Speaking with Enab Baladi, Kemal Tarlan said that the temporary-protection status under which Syrian refugees are in Turkey is one reason that deepens the gap between the two societies.

While the Syrians have been told, for ten years, that they are guests and that their presence in Turkey is temporary, the Turks are told that the Syrians won’t stay for long and they will eventually return to Syria.

This reduces the points of voluntary contact between the two societies (The Turkish people and Syrian refugees do not try to get closer to each other voluntarily). They actually live together but in parallel. Put another way; they do not interact socially. 

Two peoples of different cultures

Tarlan believes that it is wrong to think that Syrians and Turks are culturally close to each other, especially when conducting integration projects.

The Turks and the Syrians are culturally different, speak different languages and have different customs. Even though they have a very long history, they separated about 100 years ago, and serious and deep borders appeared between them, Tarlan believes. 

The two communities do not necessarily need to resemble each other. But, they only need to learn how to live with each other. This is not a clear path for Syrians, who are currently under “temporary protection status,” granted by the Turkish government. This is because it is a temporary status, not a permanent one, according to Tarlan.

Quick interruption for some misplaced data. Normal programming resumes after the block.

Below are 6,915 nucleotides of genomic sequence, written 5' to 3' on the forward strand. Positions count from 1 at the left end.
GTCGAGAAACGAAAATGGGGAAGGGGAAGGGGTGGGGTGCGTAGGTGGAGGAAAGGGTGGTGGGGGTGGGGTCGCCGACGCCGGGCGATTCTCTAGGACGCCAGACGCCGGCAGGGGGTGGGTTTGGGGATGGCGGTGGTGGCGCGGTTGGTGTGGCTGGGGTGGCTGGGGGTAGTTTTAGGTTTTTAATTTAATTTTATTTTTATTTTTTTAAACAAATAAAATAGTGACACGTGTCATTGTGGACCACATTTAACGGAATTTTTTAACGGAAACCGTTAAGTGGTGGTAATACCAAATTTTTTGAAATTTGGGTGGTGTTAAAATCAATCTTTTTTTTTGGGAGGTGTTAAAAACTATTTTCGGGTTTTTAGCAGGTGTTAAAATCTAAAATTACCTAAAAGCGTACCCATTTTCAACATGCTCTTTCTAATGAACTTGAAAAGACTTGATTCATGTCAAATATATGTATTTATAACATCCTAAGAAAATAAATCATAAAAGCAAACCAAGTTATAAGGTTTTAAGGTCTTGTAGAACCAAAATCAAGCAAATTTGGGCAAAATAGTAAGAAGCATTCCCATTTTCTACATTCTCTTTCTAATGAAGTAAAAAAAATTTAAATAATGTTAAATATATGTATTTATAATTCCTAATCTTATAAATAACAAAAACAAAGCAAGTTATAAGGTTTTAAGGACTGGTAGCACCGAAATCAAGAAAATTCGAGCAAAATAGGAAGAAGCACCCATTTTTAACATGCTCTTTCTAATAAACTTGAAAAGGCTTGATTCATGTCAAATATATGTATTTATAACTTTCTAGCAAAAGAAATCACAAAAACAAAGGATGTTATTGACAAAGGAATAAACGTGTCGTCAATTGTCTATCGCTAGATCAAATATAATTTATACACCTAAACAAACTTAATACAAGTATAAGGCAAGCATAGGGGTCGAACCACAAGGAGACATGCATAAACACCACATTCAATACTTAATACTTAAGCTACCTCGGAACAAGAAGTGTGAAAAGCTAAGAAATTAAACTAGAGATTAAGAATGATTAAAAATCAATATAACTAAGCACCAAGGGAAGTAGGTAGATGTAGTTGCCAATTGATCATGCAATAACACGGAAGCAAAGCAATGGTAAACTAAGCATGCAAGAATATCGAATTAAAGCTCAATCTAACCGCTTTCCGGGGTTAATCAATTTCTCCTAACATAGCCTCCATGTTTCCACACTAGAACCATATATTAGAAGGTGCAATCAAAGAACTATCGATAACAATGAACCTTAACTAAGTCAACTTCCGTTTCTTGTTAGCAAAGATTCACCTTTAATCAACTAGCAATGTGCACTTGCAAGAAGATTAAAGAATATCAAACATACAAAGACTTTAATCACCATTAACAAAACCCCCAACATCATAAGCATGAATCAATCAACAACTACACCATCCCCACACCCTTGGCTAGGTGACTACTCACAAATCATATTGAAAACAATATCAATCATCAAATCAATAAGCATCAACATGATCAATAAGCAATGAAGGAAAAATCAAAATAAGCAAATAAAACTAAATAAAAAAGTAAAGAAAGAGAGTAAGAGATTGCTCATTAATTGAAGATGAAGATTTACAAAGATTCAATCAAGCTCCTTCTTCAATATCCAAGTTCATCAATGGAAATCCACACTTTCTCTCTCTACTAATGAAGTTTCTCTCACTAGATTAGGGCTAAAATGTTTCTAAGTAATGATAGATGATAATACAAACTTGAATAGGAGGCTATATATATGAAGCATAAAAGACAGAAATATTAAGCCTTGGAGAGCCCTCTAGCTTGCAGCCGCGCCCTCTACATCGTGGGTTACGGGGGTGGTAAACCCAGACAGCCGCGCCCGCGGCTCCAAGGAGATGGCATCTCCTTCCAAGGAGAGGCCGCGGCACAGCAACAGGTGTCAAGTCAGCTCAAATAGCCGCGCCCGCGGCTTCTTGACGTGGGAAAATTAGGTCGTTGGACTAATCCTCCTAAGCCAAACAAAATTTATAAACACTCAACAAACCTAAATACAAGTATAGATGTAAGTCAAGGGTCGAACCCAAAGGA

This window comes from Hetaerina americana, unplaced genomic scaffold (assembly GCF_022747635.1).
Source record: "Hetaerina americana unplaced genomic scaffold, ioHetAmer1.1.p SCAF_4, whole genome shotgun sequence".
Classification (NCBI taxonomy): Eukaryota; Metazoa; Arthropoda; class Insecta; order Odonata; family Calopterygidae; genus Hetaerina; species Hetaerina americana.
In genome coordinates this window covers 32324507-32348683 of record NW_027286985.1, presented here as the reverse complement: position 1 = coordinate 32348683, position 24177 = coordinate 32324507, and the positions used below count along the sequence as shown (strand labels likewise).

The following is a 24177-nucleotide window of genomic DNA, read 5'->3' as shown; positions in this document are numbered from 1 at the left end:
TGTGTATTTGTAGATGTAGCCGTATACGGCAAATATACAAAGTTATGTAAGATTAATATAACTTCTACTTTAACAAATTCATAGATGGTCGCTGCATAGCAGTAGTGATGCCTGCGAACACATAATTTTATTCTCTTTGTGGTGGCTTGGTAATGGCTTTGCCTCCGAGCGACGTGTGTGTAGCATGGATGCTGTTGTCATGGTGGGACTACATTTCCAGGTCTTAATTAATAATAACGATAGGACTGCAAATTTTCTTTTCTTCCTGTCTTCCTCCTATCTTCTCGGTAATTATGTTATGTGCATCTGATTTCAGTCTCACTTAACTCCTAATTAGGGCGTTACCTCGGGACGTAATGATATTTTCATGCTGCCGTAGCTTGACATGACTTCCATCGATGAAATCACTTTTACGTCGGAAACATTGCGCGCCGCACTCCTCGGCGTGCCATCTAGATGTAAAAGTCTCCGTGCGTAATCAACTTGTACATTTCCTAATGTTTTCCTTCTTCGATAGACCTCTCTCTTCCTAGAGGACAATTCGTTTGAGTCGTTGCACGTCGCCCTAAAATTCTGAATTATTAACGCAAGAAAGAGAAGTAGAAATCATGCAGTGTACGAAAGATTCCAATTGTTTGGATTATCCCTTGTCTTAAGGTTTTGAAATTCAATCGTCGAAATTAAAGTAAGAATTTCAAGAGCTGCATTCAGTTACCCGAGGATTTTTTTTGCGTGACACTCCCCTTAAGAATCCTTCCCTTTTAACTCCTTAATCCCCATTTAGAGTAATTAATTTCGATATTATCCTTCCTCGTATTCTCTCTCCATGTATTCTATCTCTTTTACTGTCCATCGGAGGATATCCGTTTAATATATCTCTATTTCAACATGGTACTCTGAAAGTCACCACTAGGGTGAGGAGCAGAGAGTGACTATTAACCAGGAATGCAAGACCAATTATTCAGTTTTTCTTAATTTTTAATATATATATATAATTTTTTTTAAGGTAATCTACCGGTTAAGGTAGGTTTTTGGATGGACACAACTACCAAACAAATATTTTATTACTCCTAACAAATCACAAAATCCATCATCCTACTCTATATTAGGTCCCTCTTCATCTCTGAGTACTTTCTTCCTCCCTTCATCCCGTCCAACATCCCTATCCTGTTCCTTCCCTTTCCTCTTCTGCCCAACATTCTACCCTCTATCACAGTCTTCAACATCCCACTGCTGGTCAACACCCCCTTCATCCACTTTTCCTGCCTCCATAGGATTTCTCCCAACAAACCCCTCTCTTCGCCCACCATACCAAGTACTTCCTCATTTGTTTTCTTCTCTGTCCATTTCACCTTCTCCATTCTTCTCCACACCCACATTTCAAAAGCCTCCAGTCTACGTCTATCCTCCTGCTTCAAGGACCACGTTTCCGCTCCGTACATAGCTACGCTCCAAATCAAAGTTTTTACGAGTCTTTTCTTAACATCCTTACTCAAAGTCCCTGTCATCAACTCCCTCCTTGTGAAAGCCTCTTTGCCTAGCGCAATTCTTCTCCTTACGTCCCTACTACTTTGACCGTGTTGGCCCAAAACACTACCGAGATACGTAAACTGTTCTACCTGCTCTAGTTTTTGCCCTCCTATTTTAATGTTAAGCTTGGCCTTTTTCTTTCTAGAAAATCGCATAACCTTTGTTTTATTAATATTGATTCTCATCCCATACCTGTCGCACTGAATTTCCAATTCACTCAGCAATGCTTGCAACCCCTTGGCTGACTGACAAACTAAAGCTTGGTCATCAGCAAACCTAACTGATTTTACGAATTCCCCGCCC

Lack of integration projects 

Tarlan explained that most of the projects carried out by civil society organizations, charities and government institutions in Turkey are futile because of the lack of social interaction strategy and related skills. They do not bring the Syrian and Turkish communities closer together.

In addition, most of the projects directed at Syrians tackle the subjects of “temporary protection” and “humanitarian assistance.”

Besides, in these projects, Syrians are always shown as victims and “poor.” Only a few projects address integration and social harmonization. Nonetheless, most of these projects seemingly are not ineffective. 

Tarlan also pointed out that only some institutions are aware of the significance of programs that are centered on projects of social integration, while the remaining institutions target only Syrians, not Turks. This is “dangerous” because it pulls Syrians back and makes them self-sufficient.

Syrian journalist: The Syrian media is negligent

Turkish journalist: The ball is in the Syrians’ court

The media outlets, which target a specific audience, influence public opinion. Through their content, they promote the audience’s ideas and orientations in various fields or make them aware of facts that they may not realize in light of their lack of knowledge of the various opinions on an issue.

Some Turkish opposition media outlets, triggered by several political factors and issues, are apparently biased; they have been using hate speech and discriminatory discourse against the Syrian refugees for several years. 

Turkish media seem to be biased regarding the issues of Syrian refugees in Turkey. This has contributed to the widening of the gap between the Syrian and Turkish communities in Turkey.